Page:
Latest research shows that when we think too much, we're less likely to lend a hand, or a dollar, or anything that might help out someone else. Here's the reference from Ars Technica:
So, does this viewpoint make you feel to be a proud, noble savage whose first instincts are our best or more like a failed replacement NFL referee ("Upon further review, I will not be of help.") ?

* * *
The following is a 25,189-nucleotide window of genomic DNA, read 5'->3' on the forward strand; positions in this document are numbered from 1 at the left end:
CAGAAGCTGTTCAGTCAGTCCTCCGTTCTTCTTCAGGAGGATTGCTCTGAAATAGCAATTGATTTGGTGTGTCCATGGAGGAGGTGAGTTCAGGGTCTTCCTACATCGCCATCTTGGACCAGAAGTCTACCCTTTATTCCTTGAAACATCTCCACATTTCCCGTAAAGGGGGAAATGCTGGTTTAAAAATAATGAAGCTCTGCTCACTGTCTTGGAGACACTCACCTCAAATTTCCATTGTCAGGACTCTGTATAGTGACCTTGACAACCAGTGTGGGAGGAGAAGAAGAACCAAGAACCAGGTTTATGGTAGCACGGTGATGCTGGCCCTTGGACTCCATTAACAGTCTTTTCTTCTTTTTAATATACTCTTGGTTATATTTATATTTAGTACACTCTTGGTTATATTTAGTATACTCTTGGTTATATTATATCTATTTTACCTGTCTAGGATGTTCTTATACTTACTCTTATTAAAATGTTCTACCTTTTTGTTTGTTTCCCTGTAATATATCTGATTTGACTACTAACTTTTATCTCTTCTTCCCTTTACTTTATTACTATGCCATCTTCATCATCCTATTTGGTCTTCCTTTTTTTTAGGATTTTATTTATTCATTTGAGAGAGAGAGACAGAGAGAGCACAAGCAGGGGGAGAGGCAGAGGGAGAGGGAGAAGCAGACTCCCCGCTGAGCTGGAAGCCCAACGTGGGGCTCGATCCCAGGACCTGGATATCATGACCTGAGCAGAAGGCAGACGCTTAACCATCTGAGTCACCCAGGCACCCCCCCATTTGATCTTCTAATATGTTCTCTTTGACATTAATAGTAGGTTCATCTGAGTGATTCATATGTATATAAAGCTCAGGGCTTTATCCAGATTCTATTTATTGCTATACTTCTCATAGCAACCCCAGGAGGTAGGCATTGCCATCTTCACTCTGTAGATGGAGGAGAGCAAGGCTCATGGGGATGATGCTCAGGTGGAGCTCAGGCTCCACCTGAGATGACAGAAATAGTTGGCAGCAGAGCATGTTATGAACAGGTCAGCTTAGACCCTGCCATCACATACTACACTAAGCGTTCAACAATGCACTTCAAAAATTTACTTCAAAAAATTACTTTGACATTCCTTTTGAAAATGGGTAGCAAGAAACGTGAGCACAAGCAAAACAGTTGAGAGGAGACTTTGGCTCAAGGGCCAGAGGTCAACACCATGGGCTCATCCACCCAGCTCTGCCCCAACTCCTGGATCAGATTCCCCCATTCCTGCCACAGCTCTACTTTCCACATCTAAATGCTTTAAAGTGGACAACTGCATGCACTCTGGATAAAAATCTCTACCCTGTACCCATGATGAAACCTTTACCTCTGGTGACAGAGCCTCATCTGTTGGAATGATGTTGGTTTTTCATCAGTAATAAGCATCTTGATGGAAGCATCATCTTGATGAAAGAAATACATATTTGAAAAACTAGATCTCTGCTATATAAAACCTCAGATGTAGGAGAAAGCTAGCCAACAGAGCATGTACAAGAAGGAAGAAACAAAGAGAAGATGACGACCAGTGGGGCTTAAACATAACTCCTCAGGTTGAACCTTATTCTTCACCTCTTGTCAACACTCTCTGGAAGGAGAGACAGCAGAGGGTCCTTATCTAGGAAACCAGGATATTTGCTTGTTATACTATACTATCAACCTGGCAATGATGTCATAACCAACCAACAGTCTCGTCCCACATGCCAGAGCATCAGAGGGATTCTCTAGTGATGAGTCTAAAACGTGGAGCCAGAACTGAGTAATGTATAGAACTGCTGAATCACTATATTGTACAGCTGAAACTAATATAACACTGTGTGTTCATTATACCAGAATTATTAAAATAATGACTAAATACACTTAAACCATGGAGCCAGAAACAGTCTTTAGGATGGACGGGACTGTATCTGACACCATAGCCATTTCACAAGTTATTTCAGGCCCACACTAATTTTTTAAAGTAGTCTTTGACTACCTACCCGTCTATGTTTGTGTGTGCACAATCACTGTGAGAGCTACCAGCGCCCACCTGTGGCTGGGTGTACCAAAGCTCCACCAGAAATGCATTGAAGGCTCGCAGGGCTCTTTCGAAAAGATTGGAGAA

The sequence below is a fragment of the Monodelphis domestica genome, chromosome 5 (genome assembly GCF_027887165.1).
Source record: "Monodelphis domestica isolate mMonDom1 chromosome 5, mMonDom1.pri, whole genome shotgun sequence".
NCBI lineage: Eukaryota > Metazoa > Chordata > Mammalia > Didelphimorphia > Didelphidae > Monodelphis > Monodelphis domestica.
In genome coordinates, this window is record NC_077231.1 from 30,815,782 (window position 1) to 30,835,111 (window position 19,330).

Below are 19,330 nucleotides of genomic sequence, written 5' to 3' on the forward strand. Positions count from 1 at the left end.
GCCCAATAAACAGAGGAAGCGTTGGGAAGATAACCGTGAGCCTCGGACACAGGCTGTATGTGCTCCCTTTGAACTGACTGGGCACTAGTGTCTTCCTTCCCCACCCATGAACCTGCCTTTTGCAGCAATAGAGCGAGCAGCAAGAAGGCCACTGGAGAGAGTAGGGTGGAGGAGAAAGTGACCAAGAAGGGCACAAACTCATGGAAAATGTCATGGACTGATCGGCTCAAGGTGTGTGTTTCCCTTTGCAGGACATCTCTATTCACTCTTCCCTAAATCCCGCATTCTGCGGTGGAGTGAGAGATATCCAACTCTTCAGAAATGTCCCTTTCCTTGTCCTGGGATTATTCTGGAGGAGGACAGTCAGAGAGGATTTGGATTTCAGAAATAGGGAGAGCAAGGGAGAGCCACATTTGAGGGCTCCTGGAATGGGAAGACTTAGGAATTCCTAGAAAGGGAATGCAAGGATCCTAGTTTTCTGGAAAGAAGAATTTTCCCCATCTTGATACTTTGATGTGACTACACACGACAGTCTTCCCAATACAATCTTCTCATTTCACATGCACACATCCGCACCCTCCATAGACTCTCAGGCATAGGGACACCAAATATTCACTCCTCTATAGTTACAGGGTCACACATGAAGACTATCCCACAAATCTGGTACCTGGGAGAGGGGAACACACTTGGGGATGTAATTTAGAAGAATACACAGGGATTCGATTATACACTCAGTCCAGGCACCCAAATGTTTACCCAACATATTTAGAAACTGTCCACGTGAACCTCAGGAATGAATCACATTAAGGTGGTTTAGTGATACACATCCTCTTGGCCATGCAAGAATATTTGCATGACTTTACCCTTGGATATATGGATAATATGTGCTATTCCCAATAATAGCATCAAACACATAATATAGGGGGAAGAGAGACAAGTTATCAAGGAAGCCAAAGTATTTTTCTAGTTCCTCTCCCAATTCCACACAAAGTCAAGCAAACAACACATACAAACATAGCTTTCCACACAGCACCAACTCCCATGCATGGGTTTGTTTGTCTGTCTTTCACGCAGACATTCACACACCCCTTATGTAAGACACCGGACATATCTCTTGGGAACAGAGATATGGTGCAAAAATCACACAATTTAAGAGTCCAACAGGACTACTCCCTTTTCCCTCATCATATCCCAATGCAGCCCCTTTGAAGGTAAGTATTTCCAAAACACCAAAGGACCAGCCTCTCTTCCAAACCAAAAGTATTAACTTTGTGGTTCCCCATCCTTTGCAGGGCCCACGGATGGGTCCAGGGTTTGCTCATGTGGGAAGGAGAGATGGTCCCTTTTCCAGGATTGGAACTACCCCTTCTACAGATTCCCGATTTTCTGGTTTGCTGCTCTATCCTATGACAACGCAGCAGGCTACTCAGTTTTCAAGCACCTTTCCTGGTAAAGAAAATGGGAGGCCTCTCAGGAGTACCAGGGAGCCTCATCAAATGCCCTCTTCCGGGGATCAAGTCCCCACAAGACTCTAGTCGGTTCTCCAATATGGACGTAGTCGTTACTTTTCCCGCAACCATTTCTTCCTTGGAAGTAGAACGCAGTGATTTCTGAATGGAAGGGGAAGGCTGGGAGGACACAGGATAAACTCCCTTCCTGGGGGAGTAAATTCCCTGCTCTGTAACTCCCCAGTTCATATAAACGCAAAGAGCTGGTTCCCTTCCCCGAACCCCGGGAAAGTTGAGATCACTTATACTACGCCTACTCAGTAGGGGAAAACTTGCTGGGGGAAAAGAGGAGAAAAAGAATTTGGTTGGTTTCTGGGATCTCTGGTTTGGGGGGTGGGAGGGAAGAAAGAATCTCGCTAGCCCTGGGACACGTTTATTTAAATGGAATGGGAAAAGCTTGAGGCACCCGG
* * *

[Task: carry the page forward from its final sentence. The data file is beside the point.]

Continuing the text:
Cooperation works best when no one has time to think. If you need someone's cooperation, don't over-explain why you need their help. At least, that's the takeaway from new research conducted by Harvard University scientists. Through ten studies on the cognitive basis of cooperation, the researchers hoped to shed light on the fundamental question of whether humans are innately helpful or selfish. Would having time to explain the necessity of cooperation increase or decrease a subject's likelihood to pitch in and help with the task? Turns out that participants culled from around the world through informal labor site Amazon Mechanical Turk were more likely to cooperate at the beginning, but became increasingly selfish when response time was lengthened, giving them a period to think about what they would get out of the exchange. In a way, the results show an optimistic side of human nature—we're naturally generous! But they're also a bit disconcerting. The more thoughtful and reflective we're allowed to be about cooperative projects, the more likely we are to be uncooperative.